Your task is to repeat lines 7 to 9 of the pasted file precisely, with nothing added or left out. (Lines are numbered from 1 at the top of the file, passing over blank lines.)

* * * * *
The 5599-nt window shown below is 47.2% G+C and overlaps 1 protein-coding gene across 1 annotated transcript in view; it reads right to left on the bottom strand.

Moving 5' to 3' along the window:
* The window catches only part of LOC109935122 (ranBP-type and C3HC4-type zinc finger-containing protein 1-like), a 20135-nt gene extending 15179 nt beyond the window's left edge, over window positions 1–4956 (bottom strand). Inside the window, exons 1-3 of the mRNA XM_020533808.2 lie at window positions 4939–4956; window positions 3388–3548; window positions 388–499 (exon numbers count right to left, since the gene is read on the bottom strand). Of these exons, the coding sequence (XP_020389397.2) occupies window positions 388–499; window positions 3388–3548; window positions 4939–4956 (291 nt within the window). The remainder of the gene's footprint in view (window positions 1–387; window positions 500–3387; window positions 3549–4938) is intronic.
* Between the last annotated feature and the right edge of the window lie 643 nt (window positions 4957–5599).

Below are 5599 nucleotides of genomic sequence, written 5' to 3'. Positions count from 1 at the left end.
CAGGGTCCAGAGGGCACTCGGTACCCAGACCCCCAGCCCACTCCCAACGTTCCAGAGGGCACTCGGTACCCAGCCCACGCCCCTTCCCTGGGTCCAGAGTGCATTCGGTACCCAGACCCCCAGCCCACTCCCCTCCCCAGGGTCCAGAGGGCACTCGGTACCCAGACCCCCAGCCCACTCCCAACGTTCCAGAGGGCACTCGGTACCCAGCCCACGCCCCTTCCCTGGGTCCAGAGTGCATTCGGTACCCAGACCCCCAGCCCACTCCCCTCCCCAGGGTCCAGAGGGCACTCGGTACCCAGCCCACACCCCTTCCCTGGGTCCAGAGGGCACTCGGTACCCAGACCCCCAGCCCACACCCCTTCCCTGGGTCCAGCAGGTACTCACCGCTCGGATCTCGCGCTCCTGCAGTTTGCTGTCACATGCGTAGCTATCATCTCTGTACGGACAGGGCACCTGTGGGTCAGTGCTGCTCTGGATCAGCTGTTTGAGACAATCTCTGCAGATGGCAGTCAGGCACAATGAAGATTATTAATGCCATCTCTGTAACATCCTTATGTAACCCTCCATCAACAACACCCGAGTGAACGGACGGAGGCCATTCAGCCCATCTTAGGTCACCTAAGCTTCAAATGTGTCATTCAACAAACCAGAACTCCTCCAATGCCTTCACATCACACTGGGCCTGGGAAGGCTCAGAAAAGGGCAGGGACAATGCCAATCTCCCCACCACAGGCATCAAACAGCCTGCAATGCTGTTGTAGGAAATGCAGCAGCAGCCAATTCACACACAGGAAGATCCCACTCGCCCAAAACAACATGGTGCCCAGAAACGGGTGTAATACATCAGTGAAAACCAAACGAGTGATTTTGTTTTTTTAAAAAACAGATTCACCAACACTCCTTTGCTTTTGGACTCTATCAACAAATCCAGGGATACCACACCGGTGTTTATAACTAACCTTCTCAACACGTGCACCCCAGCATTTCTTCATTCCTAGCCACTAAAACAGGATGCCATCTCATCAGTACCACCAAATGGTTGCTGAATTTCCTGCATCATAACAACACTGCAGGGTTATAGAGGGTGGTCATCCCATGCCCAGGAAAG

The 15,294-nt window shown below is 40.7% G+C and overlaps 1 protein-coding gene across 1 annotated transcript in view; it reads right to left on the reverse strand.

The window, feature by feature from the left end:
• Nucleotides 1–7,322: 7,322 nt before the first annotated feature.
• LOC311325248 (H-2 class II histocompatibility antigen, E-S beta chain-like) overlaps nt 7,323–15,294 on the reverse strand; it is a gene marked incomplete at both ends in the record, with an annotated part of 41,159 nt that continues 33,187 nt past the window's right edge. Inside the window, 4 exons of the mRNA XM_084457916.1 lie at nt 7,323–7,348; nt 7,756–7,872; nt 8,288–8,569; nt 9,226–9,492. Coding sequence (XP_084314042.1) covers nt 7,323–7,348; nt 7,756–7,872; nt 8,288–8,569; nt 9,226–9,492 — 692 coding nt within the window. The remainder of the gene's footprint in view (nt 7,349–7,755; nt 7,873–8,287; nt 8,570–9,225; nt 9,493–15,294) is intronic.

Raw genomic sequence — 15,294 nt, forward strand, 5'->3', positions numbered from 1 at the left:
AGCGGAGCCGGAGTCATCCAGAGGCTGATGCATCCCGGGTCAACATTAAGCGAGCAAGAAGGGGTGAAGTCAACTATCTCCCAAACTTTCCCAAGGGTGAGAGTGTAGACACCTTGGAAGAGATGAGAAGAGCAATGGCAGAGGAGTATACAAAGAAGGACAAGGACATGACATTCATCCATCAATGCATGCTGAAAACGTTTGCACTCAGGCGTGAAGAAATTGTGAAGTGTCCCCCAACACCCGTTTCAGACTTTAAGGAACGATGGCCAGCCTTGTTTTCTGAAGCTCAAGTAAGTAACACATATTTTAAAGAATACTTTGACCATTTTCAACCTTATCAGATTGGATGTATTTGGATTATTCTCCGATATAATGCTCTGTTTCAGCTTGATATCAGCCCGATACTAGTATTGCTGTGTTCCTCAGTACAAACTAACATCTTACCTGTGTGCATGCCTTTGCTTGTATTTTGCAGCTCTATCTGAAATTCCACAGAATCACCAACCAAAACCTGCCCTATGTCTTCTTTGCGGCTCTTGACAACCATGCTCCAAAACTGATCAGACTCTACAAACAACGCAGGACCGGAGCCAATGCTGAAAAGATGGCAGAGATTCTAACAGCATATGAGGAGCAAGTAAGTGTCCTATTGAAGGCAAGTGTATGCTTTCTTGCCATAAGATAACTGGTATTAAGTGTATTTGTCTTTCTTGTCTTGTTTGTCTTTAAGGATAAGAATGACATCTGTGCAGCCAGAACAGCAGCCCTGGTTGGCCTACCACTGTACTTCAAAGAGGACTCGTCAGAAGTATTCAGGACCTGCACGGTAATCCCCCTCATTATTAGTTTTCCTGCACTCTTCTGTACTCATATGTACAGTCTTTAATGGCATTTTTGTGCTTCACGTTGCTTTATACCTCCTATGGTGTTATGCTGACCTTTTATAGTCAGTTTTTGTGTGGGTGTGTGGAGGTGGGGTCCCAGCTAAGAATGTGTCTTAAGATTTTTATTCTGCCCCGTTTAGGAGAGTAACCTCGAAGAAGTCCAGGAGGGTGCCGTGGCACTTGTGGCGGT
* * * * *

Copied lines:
The 15,294-nt window shown below is 40.7% G+C and overlaps 1 protein-coding gene across 1 annotated transcript in view; it reads right to left on the reverse strand.

The window, feature by feature from the left end:
• Nucleotides 1–7,322: 7,322 nt before the first annotated feature.